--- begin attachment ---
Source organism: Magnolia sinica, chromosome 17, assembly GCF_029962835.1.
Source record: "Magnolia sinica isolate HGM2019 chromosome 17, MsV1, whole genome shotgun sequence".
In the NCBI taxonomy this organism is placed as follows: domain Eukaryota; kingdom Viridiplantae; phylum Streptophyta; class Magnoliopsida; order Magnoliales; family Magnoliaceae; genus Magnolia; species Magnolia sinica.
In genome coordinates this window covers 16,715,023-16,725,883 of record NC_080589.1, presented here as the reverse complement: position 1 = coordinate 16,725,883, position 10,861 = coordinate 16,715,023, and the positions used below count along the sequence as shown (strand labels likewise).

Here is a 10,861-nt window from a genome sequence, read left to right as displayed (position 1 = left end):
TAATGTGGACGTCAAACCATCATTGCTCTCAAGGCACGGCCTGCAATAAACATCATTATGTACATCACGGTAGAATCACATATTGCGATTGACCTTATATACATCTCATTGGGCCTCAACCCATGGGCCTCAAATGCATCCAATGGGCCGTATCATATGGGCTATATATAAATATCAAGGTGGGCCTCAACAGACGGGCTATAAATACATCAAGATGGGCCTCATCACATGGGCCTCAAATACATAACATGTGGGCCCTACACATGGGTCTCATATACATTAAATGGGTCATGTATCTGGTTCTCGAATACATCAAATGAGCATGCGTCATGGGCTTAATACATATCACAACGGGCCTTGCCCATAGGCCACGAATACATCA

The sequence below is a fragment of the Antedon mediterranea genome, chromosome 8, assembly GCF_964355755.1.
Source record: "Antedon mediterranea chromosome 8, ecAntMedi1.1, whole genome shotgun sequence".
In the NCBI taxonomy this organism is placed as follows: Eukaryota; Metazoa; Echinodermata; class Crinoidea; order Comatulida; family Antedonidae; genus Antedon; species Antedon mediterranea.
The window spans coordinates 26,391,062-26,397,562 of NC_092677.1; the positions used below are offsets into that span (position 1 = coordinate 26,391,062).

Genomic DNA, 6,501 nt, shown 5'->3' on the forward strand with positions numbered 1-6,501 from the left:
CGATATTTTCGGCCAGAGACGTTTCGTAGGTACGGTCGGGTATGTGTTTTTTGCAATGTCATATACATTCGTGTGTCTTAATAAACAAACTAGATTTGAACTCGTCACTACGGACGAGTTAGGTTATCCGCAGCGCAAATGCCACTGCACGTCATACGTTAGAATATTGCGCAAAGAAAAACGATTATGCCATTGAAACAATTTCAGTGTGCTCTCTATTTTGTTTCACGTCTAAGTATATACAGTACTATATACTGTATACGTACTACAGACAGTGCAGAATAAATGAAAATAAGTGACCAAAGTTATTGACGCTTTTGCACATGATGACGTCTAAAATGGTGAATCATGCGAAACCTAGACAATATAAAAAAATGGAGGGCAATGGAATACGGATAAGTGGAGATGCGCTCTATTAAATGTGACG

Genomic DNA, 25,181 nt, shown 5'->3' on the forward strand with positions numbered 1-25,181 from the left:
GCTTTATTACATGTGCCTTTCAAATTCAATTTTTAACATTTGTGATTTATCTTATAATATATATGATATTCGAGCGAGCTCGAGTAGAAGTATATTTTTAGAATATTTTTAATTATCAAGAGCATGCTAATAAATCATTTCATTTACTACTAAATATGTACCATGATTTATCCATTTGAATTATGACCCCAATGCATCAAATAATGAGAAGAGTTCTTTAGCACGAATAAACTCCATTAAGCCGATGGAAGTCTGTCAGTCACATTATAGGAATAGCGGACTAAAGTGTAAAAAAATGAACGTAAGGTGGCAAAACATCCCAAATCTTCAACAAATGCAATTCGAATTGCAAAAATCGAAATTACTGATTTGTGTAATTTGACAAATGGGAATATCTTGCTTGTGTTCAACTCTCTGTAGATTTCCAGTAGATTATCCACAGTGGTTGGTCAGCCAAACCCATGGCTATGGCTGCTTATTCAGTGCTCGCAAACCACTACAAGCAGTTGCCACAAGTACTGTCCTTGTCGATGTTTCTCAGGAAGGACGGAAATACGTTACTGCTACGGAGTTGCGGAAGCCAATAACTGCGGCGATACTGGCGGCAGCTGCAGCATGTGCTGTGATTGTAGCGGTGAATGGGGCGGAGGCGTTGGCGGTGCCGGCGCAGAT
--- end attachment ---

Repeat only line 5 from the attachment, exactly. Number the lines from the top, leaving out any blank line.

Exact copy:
Here is a 10,861-nt window from a genome sequence, read left to right as displayed (position 1 = left end):